James left Jamaica and moved to Minnesota in 2007, after the publication of his first novel, John Crow’s Devil (Akashic Books, 2005). He took up a post as a creative writing professor at Macalester College, where he has remained since. For the forty-six-year-old author,
A Brief History is an unexpected success of a third novel. While many critics have made note of its shockingly violent scenes, James is quick to remind everybody else that the murders and beatings meted out by many of the book’s characters are in fact quite normal to their circumstances. The violence isn’t anything particularly psychopathic, but a social norm to which many of Jamaica’s poor must adhere if they are to survive or protect their families from further harm.
As James reveals, what all this violence produces is not necessarily chaos but a tightly scripted regime of anxiety that rules over Jamaican society more ruthlessly than any government. “It’s not the actual crime that makes me want to leave, it’s the possibility that it can happen any time, any second now, even in the next minute. That it might never happen at all, but I’ll think it will happen any second now for the next ten years,” muses Nina Burgess, an ex-lover of Marley’s, while waiting in vain for the singer to appear on the veranda of his Kingston mansion. “Even if it never comes, the point is I’ll be waiting for it and the wait is just as bad because you can’t do anything else in Jamaica but wait for something to happen to you. This applies to good stuff too. It never happens. All you have is the waiting for it.”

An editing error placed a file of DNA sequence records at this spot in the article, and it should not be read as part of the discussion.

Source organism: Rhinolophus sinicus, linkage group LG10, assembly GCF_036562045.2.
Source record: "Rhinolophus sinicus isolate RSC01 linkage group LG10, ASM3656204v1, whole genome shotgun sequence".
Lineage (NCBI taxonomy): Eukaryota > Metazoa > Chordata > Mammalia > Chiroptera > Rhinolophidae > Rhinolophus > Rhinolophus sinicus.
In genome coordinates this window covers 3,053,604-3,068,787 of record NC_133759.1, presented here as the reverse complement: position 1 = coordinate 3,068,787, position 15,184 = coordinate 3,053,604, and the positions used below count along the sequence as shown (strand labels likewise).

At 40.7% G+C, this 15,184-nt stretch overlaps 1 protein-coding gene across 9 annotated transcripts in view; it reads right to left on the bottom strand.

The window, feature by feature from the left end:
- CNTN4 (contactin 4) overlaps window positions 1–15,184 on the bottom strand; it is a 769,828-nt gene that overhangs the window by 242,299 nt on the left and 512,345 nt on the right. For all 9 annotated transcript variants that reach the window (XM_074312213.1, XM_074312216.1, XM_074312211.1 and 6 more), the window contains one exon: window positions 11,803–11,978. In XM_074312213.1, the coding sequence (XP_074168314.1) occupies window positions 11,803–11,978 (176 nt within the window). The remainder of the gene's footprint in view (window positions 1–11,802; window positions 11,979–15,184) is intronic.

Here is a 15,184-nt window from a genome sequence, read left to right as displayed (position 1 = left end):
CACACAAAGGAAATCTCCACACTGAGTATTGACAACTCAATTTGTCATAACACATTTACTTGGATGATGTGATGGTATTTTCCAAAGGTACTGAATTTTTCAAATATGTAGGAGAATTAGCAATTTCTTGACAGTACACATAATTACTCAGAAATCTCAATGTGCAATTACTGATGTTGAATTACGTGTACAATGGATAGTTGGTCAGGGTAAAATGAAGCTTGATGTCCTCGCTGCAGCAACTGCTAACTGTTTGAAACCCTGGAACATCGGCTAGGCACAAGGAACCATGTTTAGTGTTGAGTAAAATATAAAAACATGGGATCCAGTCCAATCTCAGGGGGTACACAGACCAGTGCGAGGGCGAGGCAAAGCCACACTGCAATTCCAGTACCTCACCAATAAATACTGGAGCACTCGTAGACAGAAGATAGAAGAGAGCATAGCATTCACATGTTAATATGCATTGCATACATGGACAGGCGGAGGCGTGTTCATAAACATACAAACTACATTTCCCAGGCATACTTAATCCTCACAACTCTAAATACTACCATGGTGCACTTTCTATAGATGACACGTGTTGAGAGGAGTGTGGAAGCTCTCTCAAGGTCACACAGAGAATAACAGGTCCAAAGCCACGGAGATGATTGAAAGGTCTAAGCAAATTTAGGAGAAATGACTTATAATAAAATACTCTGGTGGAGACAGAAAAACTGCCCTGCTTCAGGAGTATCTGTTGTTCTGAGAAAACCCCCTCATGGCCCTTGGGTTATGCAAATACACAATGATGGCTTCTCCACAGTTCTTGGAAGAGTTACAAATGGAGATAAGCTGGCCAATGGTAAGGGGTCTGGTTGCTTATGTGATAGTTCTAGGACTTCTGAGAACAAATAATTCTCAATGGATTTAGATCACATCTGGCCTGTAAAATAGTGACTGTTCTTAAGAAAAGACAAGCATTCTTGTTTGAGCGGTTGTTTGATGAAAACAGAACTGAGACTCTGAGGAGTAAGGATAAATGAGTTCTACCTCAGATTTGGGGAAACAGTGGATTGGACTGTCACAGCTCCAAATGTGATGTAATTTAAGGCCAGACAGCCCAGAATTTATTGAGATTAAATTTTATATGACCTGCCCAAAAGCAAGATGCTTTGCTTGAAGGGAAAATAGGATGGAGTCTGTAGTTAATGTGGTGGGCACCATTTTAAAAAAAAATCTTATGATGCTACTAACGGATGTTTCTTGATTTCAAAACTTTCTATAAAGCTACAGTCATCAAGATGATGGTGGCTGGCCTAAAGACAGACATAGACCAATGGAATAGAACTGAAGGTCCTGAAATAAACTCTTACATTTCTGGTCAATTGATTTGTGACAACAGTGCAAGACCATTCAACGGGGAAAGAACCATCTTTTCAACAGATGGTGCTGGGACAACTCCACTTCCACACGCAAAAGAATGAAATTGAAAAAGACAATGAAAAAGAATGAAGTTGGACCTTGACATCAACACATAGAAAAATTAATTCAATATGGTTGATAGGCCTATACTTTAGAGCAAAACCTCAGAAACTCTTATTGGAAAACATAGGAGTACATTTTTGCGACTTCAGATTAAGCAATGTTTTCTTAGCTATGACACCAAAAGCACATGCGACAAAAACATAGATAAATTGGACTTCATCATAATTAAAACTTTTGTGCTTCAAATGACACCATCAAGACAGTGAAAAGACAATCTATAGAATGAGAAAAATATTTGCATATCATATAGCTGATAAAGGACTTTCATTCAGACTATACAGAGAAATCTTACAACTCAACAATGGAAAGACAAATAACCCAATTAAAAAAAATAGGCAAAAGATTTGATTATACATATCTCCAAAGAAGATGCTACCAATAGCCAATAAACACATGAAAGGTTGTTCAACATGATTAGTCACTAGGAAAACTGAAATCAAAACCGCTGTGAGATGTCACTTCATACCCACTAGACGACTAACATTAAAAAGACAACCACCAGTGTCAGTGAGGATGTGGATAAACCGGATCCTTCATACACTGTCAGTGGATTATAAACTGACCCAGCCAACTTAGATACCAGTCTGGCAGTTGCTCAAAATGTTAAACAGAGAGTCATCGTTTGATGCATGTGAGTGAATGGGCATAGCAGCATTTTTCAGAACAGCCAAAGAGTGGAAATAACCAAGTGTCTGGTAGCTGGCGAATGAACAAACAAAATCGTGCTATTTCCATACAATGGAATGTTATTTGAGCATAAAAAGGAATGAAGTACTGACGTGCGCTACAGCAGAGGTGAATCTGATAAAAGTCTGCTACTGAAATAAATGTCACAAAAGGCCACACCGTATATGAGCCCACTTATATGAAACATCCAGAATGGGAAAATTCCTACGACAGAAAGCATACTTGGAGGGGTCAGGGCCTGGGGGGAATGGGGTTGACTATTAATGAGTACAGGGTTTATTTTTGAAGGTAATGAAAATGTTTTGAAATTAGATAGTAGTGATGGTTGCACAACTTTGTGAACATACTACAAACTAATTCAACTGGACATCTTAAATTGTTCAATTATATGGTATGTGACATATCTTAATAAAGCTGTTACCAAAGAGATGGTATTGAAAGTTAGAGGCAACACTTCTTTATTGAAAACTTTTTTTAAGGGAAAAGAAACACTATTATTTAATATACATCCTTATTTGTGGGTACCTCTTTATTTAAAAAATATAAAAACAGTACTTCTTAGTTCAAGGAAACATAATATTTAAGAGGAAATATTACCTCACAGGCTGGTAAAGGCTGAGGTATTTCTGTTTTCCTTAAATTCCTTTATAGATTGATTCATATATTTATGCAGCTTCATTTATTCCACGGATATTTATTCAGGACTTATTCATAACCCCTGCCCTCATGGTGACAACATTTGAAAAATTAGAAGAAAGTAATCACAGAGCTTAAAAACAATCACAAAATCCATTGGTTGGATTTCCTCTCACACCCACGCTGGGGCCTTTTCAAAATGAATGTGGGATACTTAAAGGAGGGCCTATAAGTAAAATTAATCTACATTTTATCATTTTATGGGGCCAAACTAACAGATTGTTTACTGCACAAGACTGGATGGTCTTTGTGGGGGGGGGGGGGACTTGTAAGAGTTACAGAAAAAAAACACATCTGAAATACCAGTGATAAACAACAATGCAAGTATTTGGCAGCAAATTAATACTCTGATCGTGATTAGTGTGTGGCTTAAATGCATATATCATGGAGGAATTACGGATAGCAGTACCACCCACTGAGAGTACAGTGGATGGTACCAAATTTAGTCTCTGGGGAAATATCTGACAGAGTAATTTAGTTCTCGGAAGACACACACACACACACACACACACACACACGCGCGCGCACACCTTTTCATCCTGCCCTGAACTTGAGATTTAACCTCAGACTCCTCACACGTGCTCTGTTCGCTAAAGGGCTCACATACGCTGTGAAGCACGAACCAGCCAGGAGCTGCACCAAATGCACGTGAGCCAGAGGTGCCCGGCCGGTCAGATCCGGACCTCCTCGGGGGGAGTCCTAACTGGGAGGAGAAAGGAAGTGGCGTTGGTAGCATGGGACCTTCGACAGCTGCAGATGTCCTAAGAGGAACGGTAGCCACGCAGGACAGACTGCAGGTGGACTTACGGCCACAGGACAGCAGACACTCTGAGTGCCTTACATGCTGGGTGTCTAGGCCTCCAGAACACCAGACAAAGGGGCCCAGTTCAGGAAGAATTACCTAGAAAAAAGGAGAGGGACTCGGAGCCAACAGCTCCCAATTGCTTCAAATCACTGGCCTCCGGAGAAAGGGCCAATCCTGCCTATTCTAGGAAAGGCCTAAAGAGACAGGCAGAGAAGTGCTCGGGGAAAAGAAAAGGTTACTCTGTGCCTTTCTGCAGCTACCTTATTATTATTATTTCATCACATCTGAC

James is quick to remind people that the murders and beatings meted out by many of the book’s characters are in fact quite normal to their circumstances. The violence isn’t anything particularly psychopathic, but a social norm to which many of Jamaica’s poor must adhere.
But even for the most jaded Jamaicans, Marley’s shooting crossed a line. It suggested the nefarious influence of foreign operatives out to destabilize a newly independent country, James said. “Most people in Jamaica at the time did the adding up. They asked where did these guns [used in the shooting] come from, since none of these people can afford any.” A Brief History doesn’t answer that question directly. But through the voices of American CIA agents, Communist Cuban infiltrators, and fixers for Colombian drug lords, the book reveals there was no shortage of international agents working to deliver cocaine and high-powered arms to teenage Jamaican gangsters, all for reasons as opaque as they are conflicting.
James does this all without resorting to expository prose or even the third-person, instead trusting on his Greek chorus of characters to deliver the story’s goods. “Except for maybe [the character] Josey Wales, none of these people in the book realize the bigger enormity of what they’re doing,” James said. “On some level, the book is about how politics ends up shaping the lives of everyday people.”
It would be inappropriate to refer to the book as historical fiction, as most of the book’s characters are entirely fictionalized. James specializes in exuberantly human characters who delight and disappoint the reader at every turn. There’s Weeper, the closeted gay coming to terms with his sexuality between contract murders. He does business with Dr. Love, a Cuban exile who seems bent on playing his CIA contacts against South American narcos, all while gleefully teaching his teen charges to blow up cars with C-4.
That sort of imagination — by turns apocalyptic, brooding, and acridly sarcastic — will serve him well in his next literary endeavor — a Game of
Thrones-like quasi-historical epic set in Africa around the end of the first millennium. “I can’t say too much about it. But one thing is important to know about it,” James said. “It’s not fantasy. It’s real life.”